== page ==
Getting there will take some work, but she finds herself in a uniquely solid situation if she hopes to get there. To be the world number one, a player needs consistently good results, which Gauff has been pretty solid with for much of her career.
One part of her career where that wasn't the case was last year, at least in the first half, where she had a lot of disappointing results. That means she doesn't have many points to defend in the first half of the season.
The vast majority of her points were won in the second half of the season, which puts her in a great position to get to number in the WTA Rankings one by June.
Iga Swiatek and Aryna Sabalenka, who are the players above her, have more points to defend than her, so essentially, all Gauff needs to do to become world number by post-Roland Garros is to play her two main rivals even, or even slightly worse.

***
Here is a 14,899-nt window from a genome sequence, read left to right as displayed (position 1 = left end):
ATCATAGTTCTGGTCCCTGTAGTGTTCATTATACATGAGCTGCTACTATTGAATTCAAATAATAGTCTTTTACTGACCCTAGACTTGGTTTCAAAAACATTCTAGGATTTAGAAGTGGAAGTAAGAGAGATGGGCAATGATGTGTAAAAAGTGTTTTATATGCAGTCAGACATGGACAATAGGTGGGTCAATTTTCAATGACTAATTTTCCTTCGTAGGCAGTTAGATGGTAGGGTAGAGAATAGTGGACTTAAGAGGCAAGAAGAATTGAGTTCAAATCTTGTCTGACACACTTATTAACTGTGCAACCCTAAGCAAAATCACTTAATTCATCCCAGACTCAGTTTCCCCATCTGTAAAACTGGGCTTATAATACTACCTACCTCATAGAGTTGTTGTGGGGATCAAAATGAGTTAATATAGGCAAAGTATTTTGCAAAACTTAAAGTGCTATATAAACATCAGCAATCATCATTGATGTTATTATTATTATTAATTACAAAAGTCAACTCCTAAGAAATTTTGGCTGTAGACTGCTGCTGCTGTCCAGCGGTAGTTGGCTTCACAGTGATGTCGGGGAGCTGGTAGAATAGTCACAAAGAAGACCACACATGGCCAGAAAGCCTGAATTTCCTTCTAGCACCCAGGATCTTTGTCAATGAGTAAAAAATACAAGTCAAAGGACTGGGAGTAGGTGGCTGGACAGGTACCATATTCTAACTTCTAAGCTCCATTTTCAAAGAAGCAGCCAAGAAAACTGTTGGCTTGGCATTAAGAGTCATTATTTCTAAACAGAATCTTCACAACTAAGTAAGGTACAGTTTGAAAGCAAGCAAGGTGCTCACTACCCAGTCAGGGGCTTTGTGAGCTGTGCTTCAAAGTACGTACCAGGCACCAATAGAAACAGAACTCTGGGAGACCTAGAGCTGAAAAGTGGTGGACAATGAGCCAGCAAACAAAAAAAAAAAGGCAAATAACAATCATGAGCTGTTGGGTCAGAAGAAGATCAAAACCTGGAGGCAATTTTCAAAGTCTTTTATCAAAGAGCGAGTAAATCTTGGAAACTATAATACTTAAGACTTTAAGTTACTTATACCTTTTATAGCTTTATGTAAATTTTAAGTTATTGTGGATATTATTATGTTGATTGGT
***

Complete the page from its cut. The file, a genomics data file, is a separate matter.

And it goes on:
Now, all of this is very hypothetical; one or two big runs by one or two players obviously throw a lot of that completely away. Still, Sabaelnka won 2000 points at the Australian Open last year, and despite winning the event this year, she hasn't gained anything.
She's still behind Swiatek because she had all the points to defend. As Gauff doesn't, she can earn a lot. Her level in recent months has propelled her to quarter-finals and semi-finals regularly, which is far better than she did last year.
hat means she'll be earning points weekly and, with that, have a good chance of being number one by June. Specifically, by points earned from June last year until now, the American is in the pole position to become the top player in the rankings.
She has earned 5855 points, while second Sabalenka has 5755 points, and third Swiatek 4990. That's the points that these three players keep until June 10th, 2024. If until then Gauff doesn't get overtaken by the two, she will become the singles world no. 1 for the first time in her career.